The Greatest Ecological Threat Australia Has Seen


Yes, the week before last I was talking to you about fire ants and the danger they pose to Australia. Indeed, one source described them as the greatest ecological threat this country has seen since……………..

This ugly little critter. Of course, it is the cane toad. Before I tell you about the cane toad I just want to say that there is a very interesting twist to the story at the end.

The cane toad was introduced to Australia in 1935 to control the cane beetle. Big mistake! It didn’t control them and has since become a massive pest here in Australia. I don’t know where to begin to describe the problem with cane toads, But this is a start.

They will eat anything, meat, insects and plants. They breed fast, apparently a female cane toad can lay as many as 40,000 eggs in one season. But probably the biggest, baddest thing about the cane toad is that it is toxic. So any other animal who decides to eat a cane toad can become very ill or even die. It has been known for a large cane toad to poison a dog. So, cane toads are very bad Australia bad things.

I remember seeing a programme about cane toads probably about 10 years ago, when I was still living in England. The way they described the problem, I had visions of an Australia where it was almost impossible to walk down the street without stepping on several cane toads.

Who knows, perhaps 10 years ago it was like that. But it’s not too bad now. I bet I don’t see one a month as I go about my business but, having said that, it wasn’t difficult to get the photograph of the cane toad above.

Knowing I was going to be writing about cane toads soon, one evening I went outside to see if I could find one. Within two minutes I had my picture. They’re not too difficult to find when you look.

Here in Australia it is illegal to kill much of the wildlife. Snakes, for example, are protected. But not the cane toad. Help yourself! In fact the government give guidelines on the best way of killing a cane toad.

Section 42 of the Animal Care and Protection Act 2001 allows the euthanasia of pest animals including cane toads provided the method of control is ‘done in a way that causes the animals as little pain as is reasonable’. And the recommended way of killing a cane toad is to:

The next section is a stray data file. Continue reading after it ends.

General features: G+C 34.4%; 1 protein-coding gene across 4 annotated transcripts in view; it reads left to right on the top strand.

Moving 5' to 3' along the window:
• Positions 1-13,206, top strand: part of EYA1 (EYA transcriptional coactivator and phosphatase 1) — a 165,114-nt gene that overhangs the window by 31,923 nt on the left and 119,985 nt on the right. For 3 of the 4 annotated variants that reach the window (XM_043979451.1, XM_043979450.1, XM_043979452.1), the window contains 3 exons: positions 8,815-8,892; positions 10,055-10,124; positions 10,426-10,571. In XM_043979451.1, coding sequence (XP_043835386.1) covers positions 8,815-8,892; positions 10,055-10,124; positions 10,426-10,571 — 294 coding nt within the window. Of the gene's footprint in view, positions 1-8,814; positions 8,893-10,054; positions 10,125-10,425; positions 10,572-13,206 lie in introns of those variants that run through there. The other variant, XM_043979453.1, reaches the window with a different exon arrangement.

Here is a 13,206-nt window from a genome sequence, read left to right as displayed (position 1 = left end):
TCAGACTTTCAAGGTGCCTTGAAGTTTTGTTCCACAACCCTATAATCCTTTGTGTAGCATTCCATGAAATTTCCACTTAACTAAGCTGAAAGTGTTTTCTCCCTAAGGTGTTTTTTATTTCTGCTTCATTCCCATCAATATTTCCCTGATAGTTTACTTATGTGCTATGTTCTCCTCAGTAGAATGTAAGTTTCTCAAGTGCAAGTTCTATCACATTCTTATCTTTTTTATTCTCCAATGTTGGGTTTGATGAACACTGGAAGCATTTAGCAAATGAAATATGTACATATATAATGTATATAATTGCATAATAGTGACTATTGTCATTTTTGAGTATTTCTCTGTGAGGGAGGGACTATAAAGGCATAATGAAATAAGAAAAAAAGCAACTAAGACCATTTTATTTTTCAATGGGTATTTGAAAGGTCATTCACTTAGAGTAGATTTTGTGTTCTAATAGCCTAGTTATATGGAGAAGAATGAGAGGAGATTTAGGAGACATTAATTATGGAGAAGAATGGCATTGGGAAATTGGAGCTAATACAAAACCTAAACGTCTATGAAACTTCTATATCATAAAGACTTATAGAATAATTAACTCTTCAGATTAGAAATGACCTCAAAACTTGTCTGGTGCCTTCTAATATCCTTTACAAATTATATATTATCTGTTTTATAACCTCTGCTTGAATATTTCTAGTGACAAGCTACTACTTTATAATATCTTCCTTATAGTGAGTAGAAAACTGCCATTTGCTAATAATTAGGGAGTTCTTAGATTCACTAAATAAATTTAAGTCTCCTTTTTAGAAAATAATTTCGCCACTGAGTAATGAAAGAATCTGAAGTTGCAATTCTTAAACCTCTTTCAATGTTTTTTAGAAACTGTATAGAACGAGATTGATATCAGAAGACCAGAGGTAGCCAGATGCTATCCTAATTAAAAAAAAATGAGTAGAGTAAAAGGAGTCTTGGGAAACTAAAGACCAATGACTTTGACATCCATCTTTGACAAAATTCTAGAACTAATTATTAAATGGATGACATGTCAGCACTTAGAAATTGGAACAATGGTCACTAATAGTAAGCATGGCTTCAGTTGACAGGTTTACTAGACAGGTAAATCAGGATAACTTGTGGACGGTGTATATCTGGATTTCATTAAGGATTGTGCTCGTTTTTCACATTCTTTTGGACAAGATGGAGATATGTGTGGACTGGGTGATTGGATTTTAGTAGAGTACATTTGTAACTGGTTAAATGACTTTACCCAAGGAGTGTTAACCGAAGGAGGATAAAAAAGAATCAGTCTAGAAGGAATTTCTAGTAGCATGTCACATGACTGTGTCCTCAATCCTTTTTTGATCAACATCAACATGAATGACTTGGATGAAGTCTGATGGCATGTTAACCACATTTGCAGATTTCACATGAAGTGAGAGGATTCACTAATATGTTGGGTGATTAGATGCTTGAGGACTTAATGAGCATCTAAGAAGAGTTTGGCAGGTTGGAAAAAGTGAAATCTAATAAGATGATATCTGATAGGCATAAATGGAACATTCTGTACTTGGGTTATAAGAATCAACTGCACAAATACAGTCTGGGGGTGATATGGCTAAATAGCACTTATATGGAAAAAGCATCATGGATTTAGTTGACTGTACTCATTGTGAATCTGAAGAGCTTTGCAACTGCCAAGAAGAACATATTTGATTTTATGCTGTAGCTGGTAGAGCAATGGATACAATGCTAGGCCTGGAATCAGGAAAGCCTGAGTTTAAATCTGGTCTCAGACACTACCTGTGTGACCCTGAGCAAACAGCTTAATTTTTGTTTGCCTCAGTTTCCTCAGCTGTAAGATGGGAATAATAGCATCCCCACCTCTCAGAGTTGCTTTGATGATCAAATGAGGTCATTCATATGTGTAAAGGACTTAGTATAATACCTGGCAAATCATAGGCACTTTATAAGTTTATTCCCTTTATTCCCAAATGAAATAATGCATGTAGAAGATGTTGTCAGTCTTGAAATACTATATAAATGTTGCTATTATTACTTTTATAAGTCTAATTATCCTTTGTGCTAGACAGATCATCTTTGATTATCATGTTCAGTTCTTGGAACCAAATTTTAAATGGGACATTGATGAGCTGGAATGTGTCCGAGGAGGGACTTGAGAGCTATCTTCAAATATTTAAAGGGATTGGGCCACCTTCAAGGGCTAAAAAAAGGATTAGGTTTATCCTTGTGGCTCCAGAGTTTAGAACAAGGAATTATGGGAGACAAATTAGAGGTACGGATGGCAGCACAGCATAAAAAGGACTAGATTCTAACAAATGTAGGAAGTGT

1.    Pop him in a plastic container.
2.    Chill him for an hour in the fridge.
3.    Then put him in the freezer compartment for 16 hours.
4.    Finally, bury him or place him in a compost heap, away from pets.

And you all thought I was going to say smack him with a shovel!

I said there was a little twist in this tale and this is it. As mentioned, had the fire ant become uncontrollable as the cane toad currently is, it too would have presented as great an ecological threat as our ugly friend does. But recently, scientists in Sydney have discovered that another ant, the meat ant, could well be the new weapon against cane toads.

Meat ants can grow to up to a centimetre long and have big strong mouths, and they just love the taste of baby cane toads. Toxins and all. Even better, the native frogs (which we don’t want to harm) run (or hop) like billio from these scary ants, while the stoopid cane toad continues moving towards them. Ideal!

And the cane toad is stoopid, you can’t even chase them away….

My one concern with all this? In 10 years time I could be writing a blog post about giant meat ants, six to 8 inches long, devouring possums, small pets and …. scientists bringing in Amazonian Anteaters to help control the situation.

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{ 4 comments… add one }
  • Col B. (Colin Burns) August 17, 2010, 4:37 am |

    You’re right, Bob. I mispelt the scientific name for Cane Toads. My bad!.
    As for Jumping Ants (also known as Jumper-jacks) in the Byron Bay hinterlands are in the MYRMECIA group but the last Binomial name differs in this group. For instance, the Jumper-Jacks Bull Ants of southeastern Australia, Tasmania and southeast South Australia is called MYRMECIA PILOSULA. The Ants you mentioned as MYRMECIA NIGROCINCTA in the Brisbane area is in the same family of MYRMECIA Bull Ants .
    I do not know the last binonial name (that comes after the name MYRMECIA) to the Black and yellow Jumper-Jacks of Far North Coast NSW. But certainly they are all in the same MYRMECIA category.
    Wkipedia states that the MYRMECIA family of Bull Ants are 10 to 12 mm long. Are natives to Australia.
    – Black or red and black, and may have yellow or orange legs, antennae and mandibles.
    – Are highly territorial.
    – Their characteristic jumping motion when in an agitated state gave them their name.
    – Their nest may be inconspicuously hidden under a rock, or may be formed from a 20 to 60 cm diameter mound of finely granular gravel.
    – The venom from its sting is similar to stings of Wasps, Bees and Fire Ants.
    – Its venom is one of the most powerful in the insect world.
    – Are carnivorous and scavengers.
    – They are known to hunt Wasps and devour them.
    – In Tasmania, these Ants cause more Human deaths than Spiders, Snakes, Wasps, and Sharks combined.
    Oh yes, we could get together someday to talk about any topics, l’d be happy to, thanx Bob.